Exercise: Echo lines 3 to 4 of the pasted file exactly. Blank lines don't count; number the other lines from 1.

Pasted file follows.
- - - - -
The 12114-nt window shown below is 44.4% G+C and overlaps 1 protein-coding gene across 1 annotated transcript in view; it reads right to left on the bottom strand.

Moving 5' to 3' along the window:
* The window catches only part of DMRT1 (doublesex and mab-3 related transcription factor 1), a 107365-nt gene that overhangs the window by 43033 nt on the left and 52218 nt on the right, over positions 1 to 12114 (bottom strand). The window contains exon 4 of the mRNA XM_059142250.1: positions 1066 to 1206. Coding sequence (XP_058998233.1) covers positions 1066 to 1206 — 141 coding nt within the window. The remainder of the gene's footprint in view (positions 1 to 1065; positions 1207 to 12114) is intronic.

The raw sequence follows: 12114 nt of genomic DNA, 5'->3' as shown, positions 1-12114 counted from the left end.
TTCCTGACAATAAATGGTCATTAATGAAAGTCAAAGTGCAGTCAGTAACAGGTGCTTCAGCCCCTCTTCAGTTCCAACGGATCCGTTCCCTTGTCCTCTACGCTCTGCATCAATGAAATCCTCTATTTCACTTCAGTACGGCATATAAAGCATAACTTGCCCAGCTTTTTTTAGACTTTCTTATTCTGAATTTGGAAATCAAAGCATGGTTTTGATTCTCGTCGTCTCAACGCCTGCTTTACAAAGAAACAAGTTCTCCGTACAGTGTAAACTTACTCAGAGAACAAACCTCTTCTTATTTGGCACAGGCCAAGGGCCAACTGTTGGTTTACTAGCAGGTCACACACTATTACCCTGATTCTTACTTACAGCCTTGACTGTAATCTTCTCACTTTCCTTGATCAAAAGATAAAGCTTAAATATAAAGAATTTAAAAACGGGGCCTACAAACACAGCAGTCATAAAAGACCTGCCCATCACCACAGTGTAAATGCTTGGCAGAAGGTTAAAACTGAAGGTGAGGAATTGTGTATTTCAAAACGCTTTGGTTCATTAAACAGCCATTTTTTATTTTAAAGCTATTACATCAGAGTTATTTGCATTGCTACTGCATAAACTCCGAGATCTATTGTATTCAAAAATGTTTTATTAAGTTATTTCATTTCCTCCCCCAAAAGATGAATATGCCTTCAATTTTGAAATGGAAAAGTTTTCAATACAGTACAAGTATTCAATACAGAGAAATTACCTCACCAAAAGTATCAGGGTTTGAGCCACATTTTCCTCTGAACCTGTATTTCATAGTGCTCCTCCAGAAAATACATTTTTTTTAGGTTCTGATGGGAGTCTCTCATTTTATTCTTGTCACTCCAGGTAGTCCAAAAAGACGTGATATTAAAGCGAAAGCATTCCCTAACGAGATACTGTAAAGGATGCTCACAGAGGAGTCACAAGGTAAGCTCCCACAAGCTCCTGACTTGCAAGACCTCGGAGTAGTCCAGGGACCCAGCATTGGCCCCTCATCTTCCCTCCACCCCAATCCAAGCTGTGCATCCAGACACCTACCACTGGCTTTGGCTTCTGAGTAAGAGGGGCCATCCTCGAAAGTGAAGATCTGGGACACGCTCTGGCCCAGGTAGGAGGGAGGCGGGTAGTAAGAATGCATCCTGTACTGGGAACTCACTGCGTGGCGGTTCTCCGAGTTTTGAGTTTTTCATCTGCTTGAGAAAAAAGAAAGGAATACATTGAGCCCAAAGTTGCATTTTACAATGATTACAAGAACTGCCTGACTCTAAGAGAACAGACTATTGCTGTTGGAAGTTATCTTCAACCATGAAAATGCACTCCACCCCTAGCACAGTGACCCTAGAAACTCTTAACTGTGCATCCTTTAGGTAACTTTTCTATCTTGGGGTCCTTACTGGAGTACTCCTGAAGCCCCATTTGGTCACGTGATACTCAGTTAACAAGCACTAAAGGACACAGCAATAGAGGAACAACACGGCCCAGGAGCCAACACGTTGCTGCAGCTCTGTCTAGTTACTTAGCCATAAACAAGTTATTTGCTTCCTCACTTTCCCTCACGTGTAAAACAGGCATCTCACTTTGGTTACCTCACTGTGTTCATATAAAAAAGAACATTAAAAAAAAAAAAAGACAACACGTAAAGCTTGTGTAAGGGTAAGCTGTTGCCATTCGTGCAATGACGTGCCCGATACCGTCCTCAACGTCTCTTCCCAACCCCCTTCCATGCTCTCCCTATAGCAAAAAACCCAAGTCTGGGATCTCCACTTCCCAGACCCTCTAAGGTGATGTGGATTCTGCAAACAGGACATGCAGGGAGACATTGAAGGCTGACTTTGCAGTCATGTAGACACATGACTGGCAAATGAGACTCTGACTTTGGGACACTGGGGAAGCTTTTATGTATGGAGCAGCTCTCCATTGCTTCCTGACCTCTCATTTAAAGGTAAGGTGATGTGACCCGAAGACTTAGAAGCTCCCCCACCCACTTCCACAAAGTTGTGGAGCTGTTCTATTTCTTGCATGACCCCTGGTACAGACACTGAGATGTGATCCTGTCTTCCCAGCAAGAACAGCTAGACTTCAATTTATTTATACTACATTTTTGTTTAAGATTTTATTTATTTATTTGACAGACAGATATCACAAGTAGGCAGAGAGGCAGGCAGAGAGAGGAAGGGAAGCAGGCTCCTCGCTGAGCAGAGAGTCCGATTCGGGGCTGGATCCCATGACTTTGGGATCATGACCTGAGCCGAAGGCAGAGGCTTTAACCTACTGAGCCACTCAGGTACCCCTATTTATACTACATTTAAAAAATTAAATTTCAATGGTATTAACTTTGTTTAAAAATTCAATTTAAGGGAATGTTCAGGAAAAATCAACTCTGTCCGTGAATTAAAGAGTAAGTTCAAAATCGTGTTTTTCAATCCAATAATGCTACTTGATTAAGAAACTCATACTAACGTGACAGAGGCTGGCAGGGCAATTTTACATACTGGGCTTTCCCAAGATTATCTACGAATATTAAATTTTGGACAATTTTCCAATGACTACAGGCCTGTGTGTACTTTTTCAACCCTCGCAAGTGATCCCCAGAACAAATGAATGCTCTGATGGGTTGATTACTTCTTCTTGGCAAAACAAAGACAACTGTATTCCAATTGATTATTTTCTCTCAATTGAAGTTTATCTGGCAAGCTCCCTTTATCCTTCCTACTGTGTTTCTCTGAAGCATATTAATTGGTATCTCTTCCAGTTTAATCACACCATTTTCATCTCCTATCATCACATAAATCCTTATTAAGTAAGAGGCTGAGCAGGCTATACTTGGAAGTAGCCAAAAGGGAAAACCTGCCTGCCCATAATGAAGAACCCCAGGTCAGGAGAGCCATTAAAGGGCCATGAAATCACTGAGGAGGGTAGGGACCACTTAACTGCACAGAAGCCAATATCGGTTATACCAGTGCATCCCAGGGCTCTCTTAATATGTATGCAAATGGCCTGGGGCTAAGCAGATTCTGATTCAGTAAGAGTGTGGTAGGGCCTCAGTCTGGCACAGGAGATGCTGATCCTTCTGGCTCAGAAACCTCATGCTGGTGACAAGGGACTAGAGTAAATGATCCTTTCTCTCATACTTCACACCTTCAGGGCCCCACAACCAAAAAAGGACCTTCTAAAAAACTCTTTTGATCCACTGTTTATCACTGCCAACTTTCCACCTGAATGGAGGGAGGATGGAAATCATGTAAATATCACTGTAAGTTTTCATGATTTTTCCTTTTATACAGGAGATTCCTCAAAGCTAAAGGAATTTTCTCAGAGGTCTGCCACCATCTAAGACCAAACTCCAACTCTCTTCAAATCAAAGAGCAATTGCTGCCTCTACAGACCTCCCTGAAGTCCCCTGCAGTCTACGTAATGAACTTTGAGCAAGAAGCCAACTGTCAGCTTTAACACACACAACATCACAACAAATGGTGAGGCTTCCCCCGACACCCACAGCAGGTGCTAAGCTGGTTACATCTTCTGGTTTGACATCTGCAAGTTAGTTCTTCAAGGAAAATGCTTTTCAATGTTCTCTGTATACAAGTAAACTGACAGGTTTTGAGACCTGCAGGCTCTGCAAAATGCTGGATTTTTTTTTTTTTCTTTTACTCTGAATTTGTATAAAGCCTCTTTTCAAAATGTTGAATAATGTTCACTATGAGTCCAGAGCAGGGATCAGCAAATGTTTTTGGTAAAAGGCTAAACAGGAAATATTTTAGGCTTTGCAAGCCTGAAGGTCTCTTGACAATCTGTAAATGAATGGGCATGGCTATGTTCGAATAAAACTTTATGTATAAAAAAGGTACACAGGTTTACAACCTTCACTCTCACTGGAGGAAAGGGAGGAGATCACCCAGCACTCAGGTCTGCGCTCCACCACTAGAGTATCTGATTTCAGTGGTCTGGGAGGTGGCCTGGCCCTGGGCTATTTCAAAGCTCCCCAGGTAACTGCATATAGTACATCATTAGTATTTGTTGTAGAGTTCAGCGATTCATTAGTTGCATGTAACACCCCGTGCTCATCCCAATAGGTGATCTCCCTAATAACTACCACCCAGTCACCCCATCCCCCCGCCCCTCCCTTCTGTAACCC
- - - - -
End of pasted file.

* The window catches only part of DMRT1 (doublesex and mab-3 related transcription factor 1), a 107365-nt gene that overhangs the window by 43033 nt on the left and 52218 nt on the right, over positions 1 to 12114 (bottom strand). The window contains exon 4 of the mRNA XM_059142250.1: positions 1066 to 1206. Coding sequence (XP_058998233.1) covers positions 1066 to 1206 — 141 coding nt within the window. The remainder of the gene's footprint in view (positions 1 to 1065; positions 1207 to 12114) is intronic.

The raw sequence follows: 12114 nt of genomic DNA, 5'->3' as shown, positions 1-12114 counted from the left end.